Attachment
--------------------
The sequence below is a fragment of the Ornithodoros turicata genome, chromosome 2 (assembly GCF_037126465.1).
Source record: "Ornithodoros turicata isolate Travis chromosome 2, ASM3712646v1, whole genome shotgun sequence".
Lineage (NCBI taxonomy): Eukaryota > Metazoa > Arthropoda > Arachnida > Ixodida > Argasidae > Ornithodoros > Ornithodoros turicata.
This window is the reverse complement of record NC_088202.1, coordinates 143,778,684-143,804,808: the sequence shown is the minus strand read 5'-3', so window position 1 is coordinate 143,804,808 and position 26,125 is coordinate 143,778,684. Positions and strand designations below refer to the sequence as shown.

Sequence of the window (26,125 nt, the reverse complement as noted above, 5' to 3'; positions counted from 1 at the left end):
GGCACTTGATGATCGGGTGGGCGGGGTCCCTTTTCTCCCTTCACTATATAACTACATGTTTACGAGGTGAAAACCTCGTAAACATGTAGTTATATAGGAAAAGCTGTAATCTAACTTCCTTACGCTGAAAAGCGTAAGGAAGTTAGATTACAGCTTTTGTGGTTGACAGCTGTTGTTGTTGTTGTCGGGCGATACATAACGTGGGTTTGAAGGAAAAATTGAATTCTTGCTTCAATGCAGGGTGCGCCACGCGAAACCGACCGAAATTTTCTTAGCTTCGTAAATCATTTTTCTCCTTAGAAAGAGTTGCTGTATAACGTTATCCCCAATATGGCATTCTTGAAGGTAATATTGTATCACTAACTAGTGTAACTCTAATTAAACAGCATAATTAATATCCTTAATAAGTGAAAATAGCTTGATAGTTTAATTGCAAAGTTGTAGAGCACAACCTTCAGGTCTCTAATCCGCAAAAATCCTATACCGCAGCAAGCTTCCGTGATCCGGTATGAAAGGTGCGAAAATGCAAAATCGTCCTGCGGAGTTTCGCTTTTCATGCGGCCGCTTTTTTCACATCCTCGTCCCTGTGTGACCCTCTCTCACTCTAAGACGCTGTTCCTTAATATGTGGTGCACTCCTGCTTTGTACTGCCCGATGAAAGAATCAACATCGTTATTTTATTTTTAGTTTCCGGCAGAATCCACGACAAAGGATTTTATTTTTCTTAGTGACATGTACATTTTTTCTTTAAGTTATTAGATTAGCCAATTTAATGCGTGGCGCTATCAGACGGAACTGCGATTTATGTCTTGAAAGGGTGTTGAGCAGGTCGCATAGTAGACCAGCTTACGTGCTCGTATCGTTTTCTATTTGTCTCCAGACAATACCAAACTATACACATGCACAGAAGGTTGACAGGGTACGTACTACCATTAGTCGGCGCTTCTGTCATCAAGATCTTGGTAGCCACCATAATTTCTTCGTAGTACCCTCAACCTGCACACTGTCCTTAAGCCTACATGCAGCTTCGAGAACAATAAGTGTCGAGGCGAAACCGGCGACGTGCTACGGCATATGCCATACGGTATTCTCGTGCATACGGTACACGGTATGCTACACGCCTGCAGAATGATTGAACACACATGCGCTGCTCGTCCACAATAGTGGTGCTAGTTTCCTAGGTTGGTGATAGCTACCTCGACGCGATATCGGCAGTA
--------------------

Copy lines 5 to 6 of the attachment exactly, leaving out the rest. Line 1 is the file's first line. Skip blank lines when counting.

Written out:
Sequence of the window (26,125 nt, the reverse complement as noted above, 5' to 3'; positions counted from 1 at the left end):
GGCACTTGATGATCGGGTGGGCGGGGTCCCTTTTCTCCCTTCACTATATAACTACATGTTTACGAGGTGAAAACCTCGTAAACATGTAGTTATATAGGAAAAGCTGTAATCTAACTTCCTTACGCTGAAAAGCGTAAGGAAGTTAGATTACAGCTTTTGTGGTTGACAGCTGTTGTTGTTGTTGTCGGGCGATACATAACGTGGGTTTGAAGGAAAAATTGAATTCTTGCTTCAATGCAGGGTGCGCCACGCGAAACCGACCGAAATTTTCTTAGCTTCGTAAATCATTTTTCTCCTTAGAAAGAGTTGCTGTATAACGTTATCCCCAATATGGCATTCTTGAAGGTAATATTGTATCACTAACTAGTGTAACTCTAATTAAACAGCATAATTAATATCCTTAATAAGTGAAAATAGCTTGATAGTTTAATTGCAAAGTTGTAGAGCACAACCTTCAGGTCTCTAATCCGCAAAAATCCTATACCGCAGCAAGCTTCCGTGATCCGGTATGAAAGGTGCGAAAATGCAAAATCGTCCTGCGGAGTTTCGCTTTTCATGCGGCCGCTTTTTTCACATCCTCGTCCCTGTGTGACCCTCTCTCACTCTAAGACGCTGTTCCTTAATATGTGGTGCACTCCTGCTTTGTACTGCCCGATGAAAGAATCAACATCGTTATTTTATTTTTAGTTTCCGGCAGAATCCACGACAAAGGATTTTATTTTTCTTAGTGACATGTACATTTTTTCTTTAAGTTATTAGATTAGCCAATTTAATGCGTGGCGCTATCAGACGGAACTGCGATTTATGTCTTGAAAGGGTGTTGAGCAGGTCGCATAGTAGACCAGCTTACGTGCTCGTATCGTTTTCTATTTGTCTCCAGACAATACCAAACTATACACATGCACAGAAGGTTGACAGGGTACGTACTACCATTAGTCGGCGCTTCTGTCATCAAGATCTTGGTAGCCACCATAATTTCTTCGTAGTACCCTCAACCTGCACACTGTCCTTAAGCCTACATGCAGCTTCGAGAACAATAAGTGTCGAGGCGAAACCGGCGACGTGCTACGGCATATGCCATACGGTATTCTCGTGCATACGGTACACGGTATGCTACACGCCTGCAGAATGATTGAACACACATGCGCTGCTCGTCCACAATAGTGGTGCTAGTTTCCTAGGTTGGTGATAGCTACCTCGACGCGATATCGGCAGTA